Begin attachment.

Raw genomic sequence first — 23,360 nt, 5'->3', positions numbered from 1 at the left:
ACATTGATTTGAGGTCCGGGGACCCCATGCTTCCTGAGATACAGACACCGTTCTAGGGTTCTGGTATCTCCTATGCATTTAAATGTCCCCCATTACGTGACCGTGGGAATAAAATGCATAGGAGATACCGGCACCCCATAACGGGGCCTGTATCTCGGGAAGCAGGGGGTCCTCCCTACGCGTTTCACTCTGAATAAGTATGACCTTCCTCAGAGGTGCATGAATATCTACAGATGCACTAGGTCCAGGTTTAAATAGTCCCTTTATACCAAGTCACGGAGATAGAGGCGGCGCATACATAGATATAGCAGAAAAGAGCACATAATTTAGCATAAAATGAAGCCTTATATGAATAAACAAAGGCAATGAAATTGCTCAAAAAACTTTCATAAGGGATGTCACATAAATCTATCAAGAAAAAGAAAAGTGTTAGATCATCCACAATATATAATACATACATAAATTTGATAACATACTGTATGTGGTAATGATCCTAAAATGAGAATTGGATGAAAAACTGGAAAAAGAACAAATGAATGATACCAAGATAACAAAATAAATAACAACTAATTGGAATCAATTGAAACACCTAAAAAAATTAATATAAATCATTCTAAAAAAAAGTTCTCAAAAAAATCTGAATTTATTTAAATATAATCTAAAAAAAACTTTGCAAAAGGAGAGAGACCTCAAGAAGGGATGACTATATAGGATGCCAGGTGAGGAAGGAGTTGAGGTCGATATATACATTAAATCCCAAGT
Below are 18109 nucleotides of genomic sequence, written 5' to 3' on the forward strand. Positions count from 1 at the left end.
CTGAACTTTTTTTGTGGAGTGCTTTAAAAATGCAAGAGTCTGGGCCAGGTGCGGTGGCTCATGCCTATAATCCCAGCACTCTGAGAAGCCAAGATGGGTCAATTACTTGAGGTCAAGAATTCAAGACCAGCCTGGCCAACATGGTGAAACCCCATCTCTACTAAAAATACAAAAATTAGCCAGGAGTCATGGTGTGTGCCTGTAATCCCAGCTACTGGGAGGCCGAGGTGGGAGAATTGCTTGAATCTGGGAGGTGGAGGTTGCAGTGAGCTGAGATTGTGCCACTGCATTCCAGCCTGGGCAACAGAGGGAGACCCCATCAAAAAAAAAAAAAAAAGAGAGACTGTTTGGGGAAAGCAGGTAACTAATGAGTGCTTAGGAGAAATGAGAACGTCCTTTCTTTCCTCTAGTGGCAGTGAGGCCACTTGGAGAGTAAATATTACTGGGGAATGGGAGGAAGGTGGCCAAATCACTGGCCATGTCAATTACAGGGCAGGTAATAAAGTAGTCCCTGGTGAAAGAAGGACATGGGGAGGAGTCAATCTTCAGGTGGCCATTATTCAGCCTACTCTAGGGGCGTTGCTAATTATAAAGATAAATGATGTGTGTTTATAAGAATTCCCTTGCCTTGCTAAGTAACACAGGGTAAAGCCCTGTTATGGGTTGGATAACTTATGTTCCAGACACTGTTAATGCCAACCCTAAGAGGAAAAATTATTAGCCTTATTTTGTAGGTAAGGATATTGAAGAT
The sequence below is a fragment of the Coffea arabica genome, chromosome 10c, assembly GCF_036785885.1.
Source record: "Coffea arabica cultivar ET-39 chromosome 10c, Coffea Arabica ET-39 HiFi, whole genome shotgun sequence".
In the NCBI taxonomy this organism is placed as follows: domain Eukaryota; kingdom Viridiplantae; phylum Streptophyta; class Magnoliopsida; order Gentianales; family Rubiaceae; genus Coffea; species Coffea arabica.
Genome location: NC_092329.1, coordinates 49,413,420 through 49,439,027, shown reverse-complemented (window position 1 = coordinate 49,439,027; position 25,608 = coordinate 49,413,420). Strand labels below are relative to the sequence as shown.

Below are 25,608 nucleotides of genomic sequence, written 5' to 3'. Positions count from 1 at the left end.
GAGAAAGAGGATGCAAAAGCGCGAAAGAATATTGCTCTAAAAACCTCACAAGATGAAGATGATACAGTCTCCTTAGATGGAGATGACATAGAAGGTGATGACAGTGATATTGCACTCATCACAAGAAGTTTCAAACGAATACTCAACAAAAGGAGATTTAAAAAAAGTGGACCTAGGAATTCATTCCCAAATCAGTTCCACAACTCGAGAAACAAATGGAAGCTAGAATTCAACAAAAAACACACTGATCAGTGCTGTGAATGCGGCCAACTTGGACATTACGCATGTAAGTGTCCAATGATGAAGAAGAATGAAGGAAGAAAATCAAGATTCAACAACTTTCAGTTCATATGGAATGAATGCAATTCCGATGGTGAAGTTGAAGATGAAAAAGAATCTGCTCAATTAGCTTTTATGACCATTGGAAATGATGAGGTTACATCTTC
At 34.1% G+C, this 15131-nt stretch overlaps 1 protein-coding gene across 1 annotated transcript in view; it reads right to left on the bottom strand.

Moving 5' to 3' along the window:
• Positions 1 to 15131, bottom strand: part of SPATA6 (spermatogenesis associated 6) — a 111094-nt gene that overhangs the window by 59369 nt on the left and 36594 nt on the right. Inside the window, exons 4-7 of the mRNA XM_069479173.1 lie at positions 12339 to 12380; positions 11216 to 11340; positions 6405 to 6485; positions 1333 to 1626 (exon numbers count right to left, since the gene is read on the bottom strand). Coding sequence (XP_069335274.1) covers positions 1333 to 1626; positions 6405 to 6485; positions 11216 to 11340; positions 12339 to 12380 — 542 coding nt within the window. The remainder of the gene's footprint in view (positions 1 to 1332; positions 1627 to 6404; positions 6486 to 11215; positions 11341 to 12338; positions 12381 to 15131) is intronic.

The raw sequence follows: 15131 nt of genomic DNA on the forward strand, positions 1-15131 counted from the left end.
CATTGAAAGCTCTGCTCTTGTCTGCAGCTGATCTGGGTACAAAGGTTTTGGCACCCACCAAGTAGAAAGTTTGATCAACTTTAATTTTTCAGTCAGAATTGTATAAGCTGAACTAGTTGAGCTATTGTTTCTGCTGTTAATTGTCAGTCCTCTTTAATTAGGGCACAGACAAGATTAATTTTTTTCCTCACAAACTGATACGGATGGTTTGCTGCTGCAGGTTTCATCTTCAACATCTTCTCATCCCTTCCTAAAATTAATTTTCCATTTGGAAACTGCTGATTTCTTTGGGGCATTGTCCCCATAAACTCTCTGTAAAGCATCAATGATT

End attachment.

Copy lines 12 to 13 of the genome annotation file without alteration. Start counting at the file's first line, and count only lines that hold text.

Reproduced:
Moving 5' to 3' along the window:
• Positions 1 to 15131, bottom strand: part of SPATA6 (spermatogenesis associated 6) — a 111094-nt gene that overhangs the window by 59369 nt on the left and 36594 nt on the right. Inside the window, exons 4-7 of the mRNA XM_069479173.1 lie at positions 12339 to 12380; positions 11216 to 11340; positions 6405 to 6485; positions 1333 to 1626 (exon numbers count right to left, since the gene is read on the bottom strand). Coding sequence (XP_069335274.1) covers positions 1333 to 1626; positions 6405 to 6485; positions 11216 to 11340; positions 12339 to 12380 — 542 coding nt within the window. The remainder of the gene's footprint in view (positions 1 to 1332; positions 1627 to 6404; positions 6486 to 11215; positions 11341 to 12338; positions 12381 to 15131) is intronic.